Charlie Moore’s speed, agility to play major role on Cal men’s basketball team

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After a rollercoaster of a season for the Cal men’s basketball team, next year’s squad figures to have even more questions to answer. Chief among these will be how the Bears hope to replace two of their primary ball handlers, Jaylen Brown and Tyrone Wallace.

Enter Charlie Moore.

At 5 feet 11 inches and 170 pounds, he doesn’t scream big time prospect upon first glance. But while his size may be the sort of thing that eventually holds back his NBA stock, Moore can more than make up for it with his speed, agility and handles in the Pac-12. These skills helped him earn a four-star rating as a recruit and tally more than 25 points a game on average in each of his last two seasons in high school.

Moore should make an impact as a freshman, though he may not start right away with Sam Singer returning after ably running the offense and moving the ball last season. He provides more explosiveness and scoring pop than the often passive Singer did, but Moore’s size will likely make the adjustment on the defensive end a big one. For a team losing its two players best at getting into the lane and to the rim, however, Moore could be a crucial addition right from the go.

The Bears’ offense was often stagnant even with Brown and Wallace, so its prospects looked bleak without any real options who thrived at penetrating and collapsing the defense. To step into this role, Moore will need to establish himself as a credible threat to score both in the lane and off the dribble in general. He flashes the type of talent that could see him excel at just that.

Yes, Moore’s size undoubtedly makes it harder for him to score among the trees in the paint than it would be for someone like Wallace, who is 6 feet 5 inches. Being the shortest one on the court, however, won’t be new to Moore. And, as such, the former Memphis commit has picked up a wide and effective array of ways to score against bigs, especially excelling at hitting his floaters and runners. This goes along with fearlessly jumping into defenders to finish some acrobatic layups or draw fouls, though savvy defenders could turn a lot of those fouls into charges.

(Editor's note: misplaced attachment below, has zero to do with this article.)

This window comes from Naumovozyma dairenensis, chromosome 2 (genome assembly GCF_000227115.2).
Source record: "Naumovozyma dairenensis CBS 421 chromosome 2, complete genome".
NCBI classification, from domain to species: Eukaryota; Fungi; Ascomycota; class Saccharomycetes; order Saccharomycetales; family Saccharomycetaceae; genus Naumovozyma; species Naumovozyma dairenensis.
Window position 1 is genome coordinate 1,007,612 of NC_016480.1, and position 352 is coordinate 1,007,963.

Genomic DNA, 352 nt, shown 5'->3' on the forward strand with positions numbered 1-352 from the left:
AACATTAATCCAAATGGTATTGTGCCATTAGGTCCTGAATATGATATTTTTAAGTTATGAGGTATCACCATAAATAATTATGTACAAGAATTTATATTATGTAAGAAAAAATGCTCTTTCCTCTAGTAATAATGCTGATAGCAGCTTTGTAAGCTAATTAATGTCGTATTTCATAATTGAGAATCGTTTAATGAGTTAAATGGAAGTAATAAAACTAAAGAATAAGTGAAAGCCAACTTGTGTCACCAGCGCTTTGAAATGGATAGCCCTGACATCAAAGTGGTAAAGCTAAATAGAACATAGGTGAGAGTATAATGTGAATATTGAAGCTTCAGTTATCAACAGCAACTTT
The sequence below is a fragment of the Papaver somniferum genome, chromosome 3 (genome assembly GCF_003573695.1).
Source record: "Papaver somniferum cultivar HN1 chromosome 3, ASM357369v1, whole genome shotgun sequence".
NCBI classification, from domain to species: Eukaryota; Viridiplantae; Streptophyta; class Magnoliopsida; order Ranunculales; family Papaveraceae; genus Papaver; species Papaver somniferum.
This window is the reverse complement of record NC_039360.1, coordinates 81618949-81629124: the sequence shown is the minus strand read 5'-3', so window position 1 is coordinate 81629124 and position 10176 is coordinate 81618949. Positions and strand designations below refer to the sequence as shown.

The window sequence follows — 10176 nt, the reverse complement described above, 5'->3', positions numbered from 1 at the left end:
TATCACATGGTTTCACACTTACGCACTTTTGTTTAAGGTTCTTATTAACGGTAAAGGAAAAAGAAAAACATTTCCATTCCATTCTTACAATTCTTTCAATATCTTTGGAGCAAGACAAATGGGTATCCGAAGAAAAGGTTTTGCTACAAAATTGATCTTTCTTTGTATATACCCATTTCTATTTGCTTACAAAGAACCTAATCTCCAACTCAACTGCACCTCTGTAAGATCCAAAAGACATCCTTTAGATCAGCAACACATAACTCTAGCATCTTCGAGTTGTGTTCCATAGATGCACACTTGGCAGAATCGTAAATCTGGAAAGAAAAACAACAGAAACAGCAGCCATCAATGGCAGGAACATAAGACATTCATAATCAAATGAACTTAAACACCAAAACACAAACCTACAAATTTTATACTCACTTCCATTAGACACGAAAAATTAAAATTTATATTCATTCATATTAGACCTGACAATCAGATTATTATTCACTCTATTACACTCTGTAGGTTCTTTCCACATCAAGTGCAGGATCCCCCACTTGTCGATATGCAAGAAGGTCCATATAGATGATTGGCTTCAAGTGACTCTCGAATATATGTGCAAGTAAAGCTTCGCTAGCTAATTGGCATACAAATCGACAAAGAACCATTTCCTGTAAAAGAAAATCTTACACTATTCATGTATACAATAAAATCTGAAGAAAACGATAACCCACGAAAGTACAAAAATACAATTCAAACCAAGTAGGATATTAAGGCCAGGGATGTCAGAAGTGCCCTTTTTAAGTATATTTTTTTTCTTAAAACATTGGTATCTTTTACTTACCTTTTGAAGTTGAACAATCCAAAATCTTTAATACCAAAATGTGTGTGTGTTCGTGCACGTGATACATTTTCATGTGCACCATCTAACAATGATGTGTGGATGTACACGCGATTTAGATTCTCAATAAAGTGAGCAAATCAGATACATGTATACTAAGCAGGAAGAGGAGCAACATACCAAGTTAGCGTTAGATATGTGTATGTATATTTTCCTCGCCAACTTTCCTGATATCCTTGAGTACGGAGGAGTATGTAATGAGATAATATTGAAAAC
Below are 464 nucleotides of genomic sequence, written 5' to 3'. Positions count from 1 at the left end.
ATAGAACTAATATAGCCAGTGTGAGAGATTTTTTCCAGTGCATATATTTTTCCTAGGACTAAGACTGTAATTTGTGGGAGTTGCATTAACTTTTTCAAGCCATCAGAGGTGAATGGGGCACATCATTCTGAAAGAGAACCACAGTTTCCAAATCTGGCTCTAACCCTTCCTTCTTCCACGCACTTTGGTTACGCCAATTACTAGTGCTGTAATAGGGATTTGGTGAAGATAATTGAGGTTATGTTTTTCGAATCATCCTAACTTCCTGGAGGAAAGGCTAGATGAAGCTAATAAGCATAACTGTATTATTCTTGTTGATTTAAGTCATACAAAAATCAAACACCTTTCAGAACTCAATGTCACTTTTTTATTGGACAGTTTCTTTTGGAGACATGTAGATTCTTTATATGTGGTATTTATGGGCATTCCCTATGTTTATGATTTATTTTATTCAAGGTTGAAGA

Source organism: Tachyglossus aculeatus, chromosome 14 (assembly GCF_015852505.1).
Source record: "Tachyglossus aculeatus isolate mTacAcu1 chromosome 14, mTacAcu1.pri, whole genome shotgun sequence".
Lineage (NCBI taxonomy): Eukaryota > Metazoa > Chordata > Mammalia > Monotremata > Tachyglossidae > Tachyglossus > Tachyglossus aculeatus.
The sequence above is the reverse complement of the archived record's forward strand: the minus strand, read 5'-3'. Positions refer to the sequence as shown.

Moore has a slick handle and low dribble, which lead to both flashy, ankle-breaking moves — especially with his hesitation move — and reliability at holding onto the ball in traffic. This alone makes Moore tough to keep track of, but his smooth jumper with range that extends beyond the three-point arc will give his defenders some tough choices to make.

These skills are vital for Cal as two of its top returning scorers, Jabari Bird and Jordan Mathews, are prolific three-point shooters and especially flourish on the types of catch-and-shoot plays Moore would be setting up by collapsing defenses. Additionally, Moore’s shooting and slashing give him the potential to be part of a dangerous pick-and-roll pairing with Ivan Rabb.

To best take advantage of his scoring ability, however, Moore needs to add polish as a passer. With Bird, Mathews and Rabb already in tow, Moore will most likely be relied upon to feed his scorers rather than put up points by the bunches. Though he did average seven assists per game his senior year, Moore mostly picked these up by making some easy reads. While this is valuable, he does need to improve his vision somewhat and pass people open rather than passing to open people to fully reach his potential. This comes not only with the actual passes but using one’s eyes and body language to throw defenders off the scent.

While Moore refines his passing ability and defense, he is likely to come off the bench as a freshman, especially with a head coach in Cuonzo Martin who so strongly preaches defense first. In such a role, as a sixth man who is looked to for instant offense, Moore can be explosive and help shore up bench-heavy lineups that looked punchless last season. With Moore, the type of player likely to stick around for more than a year, the Bears seem to have found themselves a valuable building block going forward.

Contact Hooman Yazdanian at [email protected]. Follow him on Twitter @hoomanyazdanian